A few ideas for the wine drinkers on your list. Some general pointers:
? Don’t forget the wine gift-giving guidelines: “Don’t buy someone wine that you think they should like; buy them wine they will like.”
? The Champagne and sparkling wine glossary to make sense of cava and cremant and all the rest.
? Most gadgets never get used after the first couple of times. My rule of thumb: Is the gadget worth its price in quality $10 wine; that is, is a $40 gadget worth four bottles of wine?
Suggestions after the jump:
? A wine opener. I prefer the traditional waiter ?s corkscrew, but if you aren ?t quite confident enough to use it, there is the Metrokane Rabbit ($50). It ?s a gear-and-lever opener, and seems to last a little longer than most (and the 10-year warranty isn ?t bad, either).
? Wine. The blog ?s expensive wine category is a good place to start. One wine that I haven ?t reviewed, but saved for this post: the 2008 Allegrini Pallazo della Torre ($20, sample), with an almost raisiny aroma, red fruit, and a note of herbs and cooking spices. Also consider helping someone upgrade their palate. If they like a certain $15 cabernet sauvignon, buy them a more expensive version of that wine, and not necessarily from the same region.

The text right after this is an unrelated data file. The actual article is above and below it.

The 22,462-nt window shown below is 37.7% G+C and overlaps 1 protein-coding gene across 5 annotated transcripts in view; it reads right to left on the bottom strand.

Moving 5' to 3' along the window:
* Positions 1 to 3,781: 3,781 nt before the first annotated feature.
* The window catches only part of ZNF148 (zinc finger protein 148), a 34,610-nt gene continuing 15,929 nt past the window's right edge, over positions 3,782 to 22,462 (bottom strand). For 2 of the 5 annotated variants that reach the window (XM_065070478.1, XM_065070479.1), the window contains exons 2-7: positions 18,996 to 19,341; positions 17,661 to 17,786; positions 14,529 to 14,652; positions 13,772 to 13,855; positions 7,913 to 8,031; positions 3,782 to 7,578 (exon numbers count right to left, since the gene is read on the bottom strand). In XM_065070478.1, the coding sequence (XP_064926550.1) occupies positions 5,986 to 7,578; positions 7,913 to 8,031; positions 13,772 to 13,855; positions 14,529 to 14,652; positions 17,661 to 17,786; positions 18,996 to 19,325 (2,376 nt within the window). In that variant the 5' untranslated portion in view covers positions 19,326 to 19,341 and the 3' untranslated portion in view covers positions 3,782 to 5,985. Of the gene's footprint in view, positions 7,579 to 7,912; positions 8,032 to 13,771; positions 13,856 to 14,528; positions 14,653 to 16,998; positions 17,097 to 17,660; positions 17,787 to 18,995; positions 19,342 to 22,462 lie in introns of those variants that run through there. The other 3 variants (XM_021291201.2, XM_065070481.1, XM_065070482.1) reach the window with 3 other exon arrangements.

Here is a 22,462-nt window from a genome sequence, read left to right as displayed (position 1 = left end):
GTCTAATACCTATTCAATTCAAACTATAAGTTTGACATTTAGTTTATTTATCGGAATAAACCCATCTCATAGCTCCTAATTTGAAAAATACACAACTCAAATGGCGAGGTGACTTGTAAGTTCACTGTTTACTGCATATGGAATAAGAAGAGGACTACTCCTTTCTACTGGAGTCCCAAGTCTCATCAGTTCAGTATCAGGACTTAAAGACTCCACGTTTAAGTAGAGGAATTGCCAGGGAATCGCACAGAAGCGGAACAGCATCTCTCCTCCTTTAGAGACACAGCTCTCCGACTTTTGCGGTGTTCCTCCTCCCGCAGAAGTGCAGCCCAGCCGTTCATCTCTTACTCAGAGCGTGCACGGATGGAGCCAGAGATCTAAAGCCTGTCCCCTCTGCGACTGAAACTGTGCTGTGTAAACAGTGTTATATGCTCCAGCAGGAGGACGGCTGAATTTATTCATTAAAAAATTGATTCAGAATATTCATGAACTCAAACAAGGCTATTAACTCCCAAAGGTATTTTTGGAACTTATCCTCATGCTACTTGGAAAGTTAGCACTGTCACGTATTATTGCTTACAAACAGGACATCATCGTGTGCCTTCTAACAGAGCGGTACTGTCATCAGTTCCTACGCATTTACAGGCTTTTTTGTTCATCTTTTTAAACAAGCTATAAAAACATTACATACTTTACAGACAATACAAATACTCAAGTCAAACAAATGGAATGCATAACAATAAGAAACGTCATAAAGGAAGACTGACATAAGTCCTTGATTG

? Regional wine. Anyone can give a bottle of California wine, no? Follow the same guidelines as for any other wine gift ? don ?t buy someone sweet wine who doesn ?t like it, and vice versa. And a special recommendation for the new version of the pocket-sized ?Texas Wineries ? ($7.50), written by Barry Shlachter and Amy Culbertson. Amy, of course, was the food editor at the Star-Telegram newspaper in Fort Worth who named me the Wine Curmudgeon.
? Sparkling wine. You don ?t have to buy the same brand names year after year, not when there are so many terrific bubblies out there (as you ?ll find in the blog ?s sparkling wine category). If you insist on the latter, don ?t overlook Delamotte and Pol Roger, both of which are more interesting than the Champagne that everyone else buys.